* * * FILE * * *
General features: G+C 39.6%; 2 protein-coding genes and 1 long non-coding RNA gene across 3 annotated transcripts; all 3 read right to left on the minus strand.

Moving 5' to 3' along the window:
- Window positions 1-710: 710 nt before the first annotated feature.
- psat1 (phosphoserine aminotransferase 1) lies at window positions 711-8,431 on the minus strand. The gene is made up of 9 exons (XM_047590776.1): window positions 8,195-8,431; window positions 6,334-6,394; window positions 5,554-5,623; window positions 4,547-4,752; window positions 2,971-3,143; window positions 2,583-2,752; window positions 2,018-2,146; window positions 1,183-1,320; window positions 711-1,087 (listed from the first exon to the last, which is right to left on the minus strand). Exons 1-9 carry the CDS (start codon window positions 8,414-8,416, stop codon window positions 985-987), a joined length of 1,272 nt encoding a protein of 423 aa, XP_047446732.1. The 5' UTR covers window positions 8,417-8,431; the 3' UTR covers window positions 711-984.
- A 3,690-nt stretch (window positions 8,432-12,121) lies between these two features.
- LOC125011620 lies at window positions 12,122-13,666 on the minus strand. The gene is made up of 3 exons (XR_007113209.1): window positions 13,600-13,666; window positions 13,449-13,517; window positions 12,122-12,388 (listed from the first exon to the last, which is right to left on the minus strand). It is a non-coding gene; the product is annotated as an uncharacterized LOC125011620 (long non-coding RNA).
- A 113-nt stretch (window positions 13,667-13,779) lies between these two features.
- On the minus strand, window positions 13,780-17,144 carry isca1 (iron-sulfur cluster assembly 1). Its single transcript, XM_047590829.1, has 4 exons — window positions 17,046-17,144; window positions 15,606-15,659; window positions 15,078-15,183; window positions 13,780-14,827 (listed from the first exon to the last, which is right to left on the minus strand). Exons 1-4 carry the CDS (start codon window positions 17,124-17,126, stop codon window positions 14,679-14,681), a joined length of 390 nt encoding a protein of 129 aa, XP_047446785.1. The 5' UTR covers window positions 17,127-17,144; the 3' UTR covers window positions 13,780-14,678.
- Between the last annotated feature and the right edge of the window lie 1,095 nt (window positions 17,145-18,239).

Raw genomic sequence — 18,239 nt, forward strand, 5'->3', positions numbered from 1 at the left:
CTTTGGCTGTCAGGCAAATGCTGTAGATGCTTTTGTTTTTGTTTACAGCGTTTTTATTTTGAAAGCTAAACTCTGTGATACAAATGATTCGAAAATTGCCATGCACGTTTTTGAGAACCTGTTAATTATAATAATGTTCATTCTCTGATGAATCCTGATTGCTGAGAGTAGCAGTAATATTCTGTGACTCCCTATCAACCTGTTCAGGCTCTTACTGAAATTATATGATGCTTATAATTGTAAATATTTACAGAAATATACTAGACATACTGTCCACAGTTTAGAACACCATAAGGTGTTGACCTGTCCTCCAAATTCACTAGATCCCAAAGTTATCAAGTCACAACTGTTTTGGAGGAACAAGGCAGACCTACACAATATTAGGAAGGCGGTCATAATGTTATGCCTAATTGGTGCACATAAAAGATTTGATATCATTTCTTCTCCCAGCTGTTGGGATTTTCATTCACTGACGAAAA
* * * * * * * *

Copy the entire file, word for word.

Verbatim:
General features: G+C 39.6%; 2 protein-coding genes and 1 long non-coding RNA gene across 3 annotated transcripts; all 3 read right to left on the minus strand.

Moving 5' to 3' along the window:
- Window positions 1-710: 710 nt before the first annotated feature.
- psat1 (phosphoserine aminotransferase 1) lies at window positions 711-8,431 on the minus strand. The gene is made up of 9 exons (XM_047590776.1): window positions 8,195-8,431; window positions 6,334-6,394; window positions 5,554-5,623; window positions 4,547-4,752; window positions 2,971-3,143; window positions 2,583-2,752; window positions 2,018-2,146; window positions 1,183-1,320; window positions 711-1,087 (listed from the first exon to the last, which is right to left on the minus strand). Exons 1-9 carry the CDS (start codon window positions 8,414-8,416, stop codon window positions 985-987), a joined length of 1,272 nt encoding a protein of 423 aa, XP_047446732.1. The 5' UTR covers window positions 8,417-8,431; the 3' UTR covers window positions 711-984.
- A 3,690-nt stretch (window positions 8,432-12,121) lies between these two features.
- LOC125011620 lies at window positions 12,122-13,666 on the minus strand. The gene is made up of 3 exons (XR_007113209.1): window positions 13,600-13,666; window positions 13,449-13,517; window positions 12,122-12,388 (listed from the first exon to the last, which is right to left on the minus strand). It is a non-coding gene; the product is annotated as an uncharacterized LOC125011620 (long non-coding RNA).
- A 113-nt stretch (window positions 13,667-13,779) lies between these two features.
- On the minus strand, window positions 13,780-17,144 carry isca1 (iron-sulfur cluster assembly 1). Its single transcript, XM_047590829.1, has 4 exons — window positions 17,046-17,144; window positions 15,606-15,659; window positions 15,078-15,183; window positions 13,780-14,827 (listed from the first exon to the last, which is right to left on the minus strand). Exons 1-4 carry the CDS (start codon window positions 17,124-17,126, stop codon window positions 14,679-14,681), a joined length of 390 nt encoding a protein of 129 aa, XP_047446785.1. The 5' UTR covers window positions 17,127-17,144; the 3' UTR covers window positions 13,780-14,678.
- Between the last annotated feature and the right edge of the window lie 1,095 nt (window positions 17,145-18,239).

Raw genomic sequence — 18,239 nt, forward strand, 5'->3', positions numbered from 1 at the left:
CTTTGGCTGTCAGGCAAATGCTGTAGATGCTTTTGTTTTTGTTTACAGCGTTTTTATTTTGAAAGCTAAACTCTGTGATACAAATGATTCGAAAATTGCCATGCACGTTTTTGAGAACCTGTTAATTATAATAATGTTCATTCTCTGATGAATCCTGATTGCTGAGAGTAGCAGTAATATTCTGTGACTCCCTATCAACCTGTTCAGGCTCTTACTGAAATTATATGATGCTTATAATTGTAAATATTTACAGAAATATACTAGACATACTGTCCACAGTTTAGAACACCATAAGGTGTTGACCTGTCCTCCAAATTCACTAGATCCCAAAGTTATCAAGTCACAACTGTTTTGGAGGAACAAGGCAGACCTACACAATATTAGGAAGGCGGTCATAATGTTATGCCTAATTGGTGCACATAAAAGATTTGATATCATTTCTTCTCCCAGCTGTTGGGATTTTCATTCACTGACGAAAA